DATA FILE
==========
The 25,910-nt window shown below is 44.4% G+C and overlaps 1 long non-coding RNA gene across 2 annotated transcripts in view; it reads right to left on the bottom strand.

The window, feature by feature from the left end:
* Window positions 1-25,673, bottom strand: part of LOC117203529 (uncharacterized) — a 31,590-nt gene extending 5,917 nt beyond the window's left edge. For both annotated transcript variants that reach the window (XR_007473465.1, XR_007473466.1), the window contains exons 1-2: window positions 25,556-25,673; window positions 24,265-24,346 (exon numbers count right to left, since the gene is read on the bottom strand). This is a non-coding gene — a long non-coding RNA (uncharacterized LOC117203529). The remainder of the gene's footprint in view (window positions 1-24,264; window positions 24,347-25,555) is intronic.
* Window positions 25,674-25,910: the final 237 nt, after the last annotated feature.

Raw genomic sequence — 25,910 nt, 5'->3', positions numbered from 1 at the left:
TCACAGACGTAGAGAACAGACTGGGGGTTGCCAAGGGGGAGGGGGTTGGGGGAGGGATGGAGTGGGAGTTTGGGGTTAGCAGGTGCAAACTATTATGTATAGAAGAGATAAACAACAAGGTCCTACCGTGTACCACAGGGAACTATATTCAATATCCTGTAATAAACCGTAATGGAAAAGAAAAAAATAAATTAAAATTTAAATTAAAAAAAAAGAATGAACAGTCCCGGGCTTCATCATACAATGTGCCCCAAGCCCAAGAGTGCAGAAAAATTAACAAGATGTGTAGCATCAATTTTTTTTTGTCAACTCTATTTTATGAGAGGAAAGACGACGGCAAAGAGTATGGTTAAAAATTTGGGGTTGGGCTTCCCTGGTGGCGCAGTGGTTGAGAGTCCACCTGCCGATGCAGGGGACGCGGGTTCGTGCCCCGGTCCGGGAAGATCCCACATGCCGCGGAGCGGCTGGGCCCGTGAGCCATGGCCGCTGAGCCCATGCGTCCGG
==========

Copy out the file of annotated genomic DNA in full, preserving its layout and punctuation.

The 25,910-nt window shown below is 44.4% G+C and overlaps 1 long non-coding RNA gene across 2 annotated transcripts in view; it reads right to left on the bottom strand.

The window, feature by feature from the left end:
* Window positions 1-25,673, bottom strand: part of LOC117203529 (uncharacterized) — a 31,590-nt gene extending 5,917 nt beyond the window's left edge. For both annotated transcript variants that reach the window (XR_007473465.1, XR_007473466.1), the window contains exons 1-2: window positions 25,556-25,673; window positions 24,265-24,346 (exon numbers count right to left, since the gene is read on the bottom strand). This is a non-coding gene — a long non-coding RNA (uncharacterized LOC117203529). The remainder of the gene's footprint in view (window positions 1-24,264; window positions 24,347-25,555) is intronic.
* Window positions 25,674-25,910: the final 237 nt, after the last annotated feature.

Raw genomic sequence — 25,910 nt, 5'->3', positions numbered from 1 at the left:
TCACAGACGTAGAGAACAGACTGGGGGTTGCCAAGGGGGAGGGGGTTGGGGGAGGGATGGAGTGGGAGTTTGGGGTTAGCAGGTGCAAACTATTATGTATAGAAGAGATAAACAACAAGGTCCTACCGTGTACCACAGGGAACTATATTCAATATCCTGTAATAAACCGTAATGGAAAAGAAAAAAATAAATTAAAATTTAAATTAAAAAAAAAGAATGAACAGTCCCGGGCTTCATCATACAATGTGCCCCAAGCCCAAGAGTGCAGAAAAATTAACAAGATGTGTAGCATCAATTTTTTTTTGTCAACTCTATTTTATGAGAGGAAAGACGACGGCAAAGAGTATGGTTAAAAATTTGGGGTTGGGCTTCCCTGGTGGCGCAGTGGTTGAGAGTCCACCTGCCGATGCAGGGGACGCGGGTTCGTGCCCCGGTCCGGGAAGATCCCACATGCCGCGGAGCGGCTGGGCCCGTGAGCCATGGCCGCTGAGCCCATGCGTCCGG